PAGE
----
Basically the air temperature in the upper altitude removes heat from the collector by the same principle that the daylight radiation adds heat.

    We used this nighttime cooling, most digital controllers have that function, on vacation homes that sit empty most of there lives. A bad use of solar thermal, by the way.
    Dump the heat until the tank is low enough to take the next days heat with over heating. If not you cook the glycol the first sunny month.
    A silly way to use free solar energy, running a pump to dump it 😳

    Drainback would be a better match for what you describe. Heat the loads until they satisfy and turn the system off.

    The old solar motto “use it or lose it”
    Bob "hot rod" Rohr
    trainer for Caleffi NA
    Living the hydronic dream
  • hot_rod
    hot_rod Member Posts: 21,847
    Maybe pick the best load, and the most consistent. The outdoor spa for example. In warm climates typically you use them pool or spa pump to flow through the collector. A 3 way valve, often PVC, Pentair makes them, diverts flow around the collector when the spa is up to temperature.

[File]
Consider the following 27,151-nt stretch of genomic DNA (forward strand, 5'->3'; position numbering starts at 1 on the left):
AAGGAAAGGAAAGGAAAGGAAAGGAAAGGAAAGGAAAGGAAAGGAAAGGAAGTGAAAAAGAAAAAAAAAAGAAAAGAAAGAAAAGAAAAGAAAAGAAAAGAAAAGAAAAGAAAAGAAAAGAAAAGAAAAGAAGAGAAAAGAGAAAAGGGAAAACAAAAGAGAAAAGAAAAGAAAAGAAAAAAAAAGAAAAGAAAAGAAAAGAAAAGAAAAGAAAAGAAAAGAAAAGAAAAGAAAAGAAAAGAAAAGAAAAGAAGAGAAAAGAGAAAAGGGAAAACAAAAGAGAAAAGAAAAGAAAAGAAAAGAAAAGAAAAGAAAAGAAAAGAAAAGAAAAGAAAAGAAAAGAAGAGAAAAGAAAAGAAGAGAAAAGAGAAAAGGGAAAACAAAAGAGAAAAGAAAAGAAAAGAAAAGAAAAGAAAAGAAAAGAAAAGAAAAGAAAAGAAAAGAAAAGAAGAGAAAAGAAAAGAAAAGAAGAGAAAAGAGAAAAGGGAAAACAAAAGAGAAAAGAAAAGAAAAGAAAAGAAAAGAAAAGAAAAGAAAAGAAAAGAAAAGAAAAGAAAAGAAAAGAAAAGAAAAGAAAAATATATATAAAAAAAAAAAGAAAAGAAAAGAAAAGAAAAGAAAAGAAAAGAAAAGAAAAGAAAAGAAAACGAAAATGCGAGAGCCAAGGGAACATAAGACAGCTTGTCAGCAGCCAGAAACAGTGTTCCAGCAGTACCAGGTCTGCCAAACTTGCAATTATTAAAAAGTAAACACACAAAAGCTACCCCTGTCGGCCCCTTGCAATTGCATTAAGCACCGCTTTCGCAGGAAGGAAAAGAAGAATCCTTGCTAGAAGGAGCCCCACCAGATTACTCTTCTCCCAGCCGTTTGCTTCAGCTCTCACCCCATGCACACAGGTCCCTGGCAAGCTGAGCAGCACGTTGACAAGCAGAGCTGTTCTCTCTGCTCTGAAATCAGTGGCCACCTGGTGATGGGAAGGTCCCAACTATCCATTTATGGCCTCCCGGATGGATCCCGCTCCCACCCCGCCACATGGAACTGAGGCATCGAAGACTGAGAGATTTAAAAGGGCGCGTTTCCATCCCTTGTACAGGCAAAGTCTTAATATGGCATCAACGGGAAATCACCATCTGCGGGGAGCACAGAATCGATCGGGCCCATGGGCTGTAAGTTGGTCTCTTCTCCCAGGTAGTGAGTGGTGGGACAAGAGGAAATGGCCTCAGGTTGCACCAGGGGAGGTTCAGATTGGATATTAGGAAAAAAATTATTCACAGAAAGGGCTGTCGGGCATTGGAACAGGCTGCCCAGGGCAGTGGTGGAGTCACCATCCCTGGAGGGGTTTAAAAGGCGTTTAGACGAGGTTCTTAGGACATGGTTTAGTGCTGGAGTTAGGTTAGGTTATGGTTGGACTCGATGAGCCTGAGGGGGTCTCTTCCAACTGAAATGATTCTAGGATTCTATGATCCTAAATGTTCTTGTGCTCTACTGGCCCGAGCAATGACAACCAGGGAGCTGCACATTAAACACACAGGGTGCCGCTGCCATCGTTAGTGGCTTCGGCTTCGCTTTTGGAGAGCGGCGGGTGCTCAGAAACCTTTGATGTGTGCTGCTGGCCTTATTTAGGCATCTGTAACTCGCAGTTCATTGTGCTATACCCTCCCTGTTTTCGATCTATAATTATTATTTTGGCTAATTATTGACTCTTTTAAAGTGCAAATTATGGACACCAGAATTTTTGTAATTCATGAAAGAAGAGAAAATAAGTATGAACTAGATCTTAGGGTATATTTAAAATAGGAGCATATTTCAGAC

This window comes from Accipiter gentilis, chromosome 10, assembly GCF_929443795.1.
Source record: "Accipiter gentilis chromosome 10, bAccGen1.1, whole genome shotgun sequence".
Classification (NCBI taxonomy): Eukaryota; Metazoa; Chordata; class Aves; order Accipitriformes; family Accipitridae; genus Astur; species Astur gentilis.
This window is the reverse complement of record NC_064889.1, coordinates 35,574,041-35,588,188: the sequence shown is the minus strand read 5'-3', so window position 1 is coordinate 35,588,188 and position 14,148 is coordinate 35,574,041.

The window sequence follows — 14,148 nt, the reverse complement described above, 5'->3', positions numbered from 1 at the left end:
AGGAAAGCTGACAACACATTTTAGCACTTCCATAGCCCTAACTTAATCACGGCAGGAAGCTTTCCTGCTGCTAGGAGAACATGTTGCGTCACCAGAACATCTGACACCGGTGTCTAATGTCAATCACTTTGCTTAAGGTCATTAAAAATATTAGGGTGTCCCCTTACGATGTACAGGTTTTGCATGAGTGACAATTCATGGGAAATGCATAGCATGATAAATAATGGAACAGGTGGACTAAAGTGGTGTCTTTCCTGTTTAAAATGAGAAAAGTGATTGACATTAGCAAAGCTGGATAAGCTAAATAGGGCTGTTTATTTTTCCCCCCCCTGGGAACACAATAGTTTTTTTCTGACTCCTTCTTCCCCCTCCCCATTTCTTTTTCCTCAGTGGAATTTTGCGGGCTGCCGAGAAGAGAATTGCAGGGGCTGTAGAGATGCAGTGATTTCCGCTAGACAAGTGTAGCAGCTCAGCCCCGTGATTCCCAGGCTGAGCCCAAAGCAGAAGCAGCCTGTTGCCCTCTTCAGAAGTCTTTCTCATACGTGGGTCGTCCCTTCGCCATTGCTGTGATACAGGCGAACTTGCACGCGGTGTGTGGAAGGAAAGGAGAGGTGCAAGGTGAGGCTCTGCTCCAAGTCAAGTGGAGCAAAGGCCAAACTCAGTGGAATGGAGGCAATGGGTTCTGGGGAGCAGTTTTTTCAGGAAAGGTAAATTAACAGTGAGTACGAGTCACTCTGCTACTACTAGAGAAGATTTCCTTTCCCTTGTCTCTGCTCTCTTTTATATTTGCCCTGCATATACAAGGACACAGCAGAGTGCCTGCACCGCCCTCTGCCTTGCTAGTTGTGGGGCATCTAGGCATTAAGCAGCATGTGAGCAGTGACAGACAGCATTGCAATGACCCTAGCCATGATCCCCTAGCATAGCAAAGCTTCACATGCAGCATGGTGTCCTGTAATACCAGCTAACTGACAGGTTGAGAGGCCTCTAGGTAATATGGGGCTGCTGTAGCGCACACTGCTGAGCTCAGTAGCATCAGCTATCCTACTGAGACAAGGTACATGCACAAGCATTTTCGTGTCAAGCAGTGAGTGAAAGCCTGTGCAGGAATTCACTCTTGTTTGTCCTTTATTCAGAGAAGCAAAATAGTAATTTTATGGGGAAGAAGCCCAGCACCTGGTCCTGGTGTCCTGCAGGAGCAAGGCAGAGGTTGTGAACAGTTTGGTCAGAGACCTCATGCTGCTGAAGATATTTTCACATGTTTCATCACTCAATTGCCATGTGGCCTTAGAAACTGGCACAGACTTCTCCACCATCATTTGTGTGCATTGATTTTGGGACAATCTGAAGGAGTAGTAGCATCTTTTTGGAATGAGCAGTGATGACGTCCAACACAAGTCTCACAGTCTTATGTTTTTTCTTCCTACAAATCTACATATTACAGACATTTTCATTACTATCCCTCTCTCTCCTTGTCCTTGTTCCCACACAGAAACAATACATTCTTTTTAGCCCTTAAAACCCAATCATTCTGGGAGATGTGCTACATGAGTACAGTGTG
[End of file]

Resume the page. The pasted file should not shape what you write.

In warm climates there was a draindown system also. Water from the well goes directly to the collector. When the HW storage tank is hot or at days end a valve opens and drains the collector onto the ground. I think SunStrand was one brand. Occasionally those draindown valves would stick however and a lot of wasted water on the ground.

    I don't think you have enough horsepower (collector area) to cover all 3 of your loads. Probably not even the spa tub in winter months?
    Bob "hot rod" Rohr
    trainer for Caleffi NA
    Living the hydronic dream